Arm yourself with hard data on your market worth, and maybe some hard truths too.
If there’s a single question that product marketers should have an answer to, its: “What am I worth?” Not existentially, but in cold hard cash. Market understanding is at the heart of what we do — and that includes knowing our own market rate.
Before you walk into your next job negotiation, or even take a call with a recruiter, read through the 2020 Salary Report to arm yourself with intel in 2021.
It’s up to us to be armed with the facts to assume our places in the post-new-normal.
Here are some survey standouts — focusing on 3 gaps revealed by the data.
Gap 1: Location
Your earning potential isn’t just about the work you put in — but also where you live.
The report reveals extreme variations in salary based on geographical location. While variances aren’t surprising per se, the size of these gaps are.
Consider that the same core skillset can be valued at $134,587 in North America, $71,482 in Europe, and $23,910 in Latin America. That’s 5.6x higher earnings for a U.S. vs LatAm PMM — assuming they’re in California, Washington, or New York which have the highest salaries.
When it comes to permanently remote workers, it gets even more interesting. The 2019 and 2020 reports found that it’s more profitable to be full-time remote vs office-based. But as Business Week has reported if more companies like Redfin, Slack, and Box move to localize salaries for remote workers based on cost of living rates this advantage may evaporate with location becoming an immediate determinant of pay. U.S. PMM’s: I highly recommend this Business Week chart showing which cities offer the best bang for your salary buck if you’re considering a move.
Gap 2: Gender
The gender gap is here too. Male product marketers outearn women by over $10k in baseline salary. And compared to 2019, the gap has actually widened, not shrunk.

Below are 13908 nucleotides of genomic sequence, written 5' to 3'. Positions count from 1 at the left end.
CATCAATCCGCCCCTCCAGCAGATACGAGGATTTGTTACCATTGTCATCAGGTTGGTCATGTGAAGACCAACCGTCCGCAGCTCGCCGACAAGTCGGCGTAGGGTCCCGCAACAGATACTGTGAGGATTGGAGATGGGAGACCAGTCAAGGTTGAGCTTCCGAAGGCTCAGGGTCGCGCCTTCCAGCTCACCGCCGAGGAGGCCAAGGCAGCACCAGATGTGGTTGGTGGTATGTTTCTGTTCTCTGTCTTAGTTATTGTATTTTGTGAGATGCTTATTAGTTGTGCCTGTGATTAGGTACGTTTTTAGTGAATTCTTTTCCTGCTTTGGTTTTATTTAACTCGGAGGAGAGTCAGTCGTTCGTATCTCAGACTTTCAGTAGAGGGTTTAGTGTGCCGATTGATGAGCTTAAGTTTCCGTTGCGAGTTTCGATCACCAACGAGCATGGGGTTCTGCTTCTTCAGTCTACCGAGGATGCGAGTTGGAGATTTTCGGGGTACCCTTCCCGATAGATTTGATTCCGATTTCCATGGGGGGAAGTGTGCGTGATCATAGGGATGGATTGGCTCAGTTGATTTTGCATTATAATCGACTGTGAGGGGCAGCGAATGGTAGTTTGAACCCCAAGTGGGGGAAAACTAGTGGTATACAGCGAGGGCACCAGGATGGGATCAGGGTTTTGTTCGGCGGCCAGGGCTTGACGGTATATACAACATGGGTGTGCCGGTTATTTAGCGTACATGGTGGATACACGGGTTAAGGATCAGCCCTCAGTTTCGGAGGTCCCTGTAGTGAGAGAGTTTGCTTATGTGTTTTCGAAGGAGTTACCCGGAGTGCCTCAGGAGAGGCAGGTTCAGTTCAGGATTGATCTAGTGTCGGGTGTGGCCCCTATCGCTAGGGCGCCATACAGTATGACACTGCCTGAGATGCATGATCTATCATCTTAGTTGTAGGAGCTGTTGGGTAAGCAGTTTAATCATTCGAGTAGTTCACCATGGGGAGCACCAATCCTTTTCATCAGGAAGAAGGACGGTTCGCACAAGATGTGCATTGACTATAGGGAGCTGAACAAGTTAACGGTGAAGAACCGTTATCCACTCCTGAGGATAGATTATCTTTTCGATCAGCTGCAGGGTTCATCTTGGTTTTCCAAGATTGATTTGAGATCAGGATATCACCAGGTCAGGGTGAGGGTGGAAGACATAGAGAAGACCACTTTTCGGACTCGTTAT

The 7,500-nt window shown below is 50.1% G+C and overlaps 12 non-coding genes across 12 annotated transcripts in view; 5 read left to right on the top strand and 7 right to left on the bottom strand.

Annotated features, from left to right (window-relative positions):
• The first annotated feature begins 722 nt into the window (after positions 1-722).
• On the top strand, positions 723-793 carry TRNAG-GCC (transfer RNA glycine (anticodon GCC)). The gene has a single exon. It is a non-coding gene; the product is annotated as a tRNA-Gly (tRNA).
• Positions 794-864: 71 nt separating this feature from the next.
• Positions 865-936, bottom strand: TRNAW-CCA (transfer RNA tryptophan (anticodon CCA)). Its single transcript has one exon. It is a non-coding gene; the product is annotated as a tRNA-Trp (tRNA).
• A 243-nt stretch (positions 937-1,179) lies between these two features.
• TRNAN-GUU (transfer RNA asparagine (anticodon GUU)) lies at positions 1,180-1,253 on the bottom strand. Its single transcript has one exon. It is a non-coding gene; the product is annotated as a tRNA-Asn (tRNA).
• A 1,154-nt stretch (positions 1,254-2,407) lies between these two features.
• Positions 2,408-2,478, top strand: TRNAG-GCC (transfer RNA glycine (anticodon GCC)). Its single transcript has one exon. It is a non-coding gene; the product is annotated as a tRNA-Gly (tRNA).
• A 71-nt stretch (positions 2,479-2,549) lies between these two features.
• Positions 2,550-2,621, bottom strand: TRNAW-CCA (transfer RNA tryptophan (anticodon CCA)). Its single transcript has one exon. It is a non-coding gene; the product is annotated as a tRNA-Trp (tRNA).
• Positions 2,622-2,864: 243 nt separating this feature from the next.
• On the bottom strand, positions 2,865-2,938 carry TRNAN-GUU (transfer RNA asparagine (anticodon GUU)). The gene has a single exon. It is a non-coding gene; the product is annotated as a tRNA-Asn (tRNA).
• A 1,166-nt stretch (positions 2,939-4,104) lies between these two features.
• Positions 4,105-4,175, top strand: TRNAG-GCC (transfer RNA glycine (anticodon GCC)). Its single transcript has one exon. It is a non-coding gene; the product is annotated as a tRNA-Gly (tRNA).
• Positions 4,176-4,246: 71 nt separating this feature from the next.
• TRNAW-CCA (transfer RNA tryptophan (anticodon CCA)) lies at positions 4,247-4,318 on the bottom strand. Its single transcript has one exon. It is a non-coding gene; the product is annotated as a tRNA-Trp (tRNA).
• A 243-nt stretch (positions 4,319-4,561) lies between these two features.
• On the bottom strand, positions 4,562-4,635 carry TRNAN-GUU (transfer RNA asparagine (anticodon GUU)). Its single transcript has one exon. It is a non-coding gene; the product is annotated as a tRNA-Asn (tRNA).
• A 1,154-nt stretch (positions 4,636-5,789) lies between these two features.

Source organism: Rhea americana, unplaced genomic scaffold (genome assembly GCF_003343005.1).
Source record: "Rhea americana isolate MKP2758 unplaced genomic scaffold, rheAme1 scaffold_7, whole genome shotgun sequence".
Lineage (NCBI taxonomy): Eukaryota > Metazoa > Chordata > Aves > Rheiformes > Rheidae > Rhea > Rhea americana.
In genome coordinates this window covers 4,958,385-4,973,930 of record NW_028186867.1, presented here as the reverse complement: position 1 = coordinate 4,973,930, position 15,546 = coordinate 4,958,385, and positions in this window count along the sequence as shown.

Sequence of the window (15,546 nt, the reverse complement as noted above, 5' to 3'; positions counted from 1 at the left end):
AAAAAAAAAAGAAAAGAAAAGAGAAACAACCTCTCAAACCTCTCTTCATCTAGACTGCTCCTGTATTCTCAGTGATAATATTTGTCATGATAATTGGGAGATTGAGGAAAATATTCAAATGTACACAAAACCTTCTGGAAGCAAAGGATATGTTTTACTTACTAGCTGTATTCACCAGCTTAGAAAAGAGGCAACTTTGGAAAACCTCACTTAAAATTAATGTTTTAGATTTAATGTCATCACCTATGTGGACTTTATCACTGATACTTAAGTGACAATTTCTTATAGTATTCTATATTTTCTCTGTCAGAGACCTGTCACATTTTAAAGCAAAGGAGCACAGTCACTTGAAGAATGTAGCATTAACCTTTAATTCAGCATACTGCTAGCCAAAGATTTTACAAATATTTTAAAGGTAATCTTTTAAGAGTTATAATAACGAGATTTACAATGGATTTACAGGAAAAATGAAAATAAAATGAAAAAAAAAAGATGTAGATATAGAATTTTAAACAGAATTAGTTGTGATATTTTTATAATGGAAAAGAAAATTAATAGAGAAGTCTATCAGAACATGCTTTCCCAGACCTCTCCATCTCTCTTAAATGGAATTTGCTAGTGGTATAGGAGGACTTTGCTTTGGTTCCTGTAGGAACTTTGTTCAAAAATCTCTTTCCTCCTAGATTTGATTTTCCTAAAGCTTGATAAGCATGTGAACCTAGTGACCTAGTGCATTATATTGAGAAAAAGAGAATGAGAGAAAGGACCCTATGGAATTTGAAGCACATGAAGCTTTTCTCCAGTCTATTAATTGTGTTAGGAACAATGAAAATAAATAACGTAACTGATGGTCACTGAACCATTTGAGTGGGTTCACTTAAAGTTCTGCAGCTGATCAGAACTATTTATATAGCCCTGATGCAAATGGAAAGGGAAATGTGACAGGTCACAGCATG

Although this is a known disparity in the marketing industry overall as reported by Marketing World and others, I will admit disappointment.
It’s ironic that while all of us are striving to secure recognition for product marketing as a field, many female practitioners aren’t compensated equally for their contributions in service to that field.
It’s incumbent we ask ourselves: Why do we have this difference? What can we do about it? How can we actively participate in closing this gap? Let this fresh data be an excuse to look even more critically at our practices, our candidates, and our decisions as we move into the new year.
PS: request to PMA, can the 2021 report cover race too so we can better evaluate and confront any gaps that may exist here too?*
*We hear you Rebecca; readers, let us know what else you'd like to see in our report for 2021 in the comments. 😉
Gap 3: pre/post-COVID aspirations
When asked about COVID’s impact on “salary expectations and aspirations” I was bracing myself for a stark gap from the pre-pandemic era. Happily though, COVID hasn’t dashed all hopes for higher pay.
Almost 40% said COVID had no impact on their salary goals for the rest of 2020. And while 23% had expected a pay raise before the pandemic, they were now “less optimistic” but not entirely without hope. By contrast 8% had a pay cut this year and 14% are under pay freezes — disappointing, but perhaps better than we might have expected.
If attitude is everything, the bright(-ish) outlook of PMM salary expectations signals a less-than-terrible gap before and after a year deemed the worst in recent memory.
Compare this to other fields and product marketing sure sounds like a fairly decent career path right now. (And after 2020, I’ll take it!)
One asterisk: Q4 and EOY results may have either reaffirmed or darkened this optimism since responses were initially collected.
Bridge your own “gap” and read it
Not gonna lie…it’s fun to peer into info like this that is so often kept quiet and close to the chest. But we’re living in a changing world where salary conversations are coming out of the shadows and product marketing is no exception — thanks to data like this.
So much more I could say here…but over to you now. Glean what you can from the 3000+ responses and approach your next negotiation ready with facts to back up your ask.
What stands out to you from this report?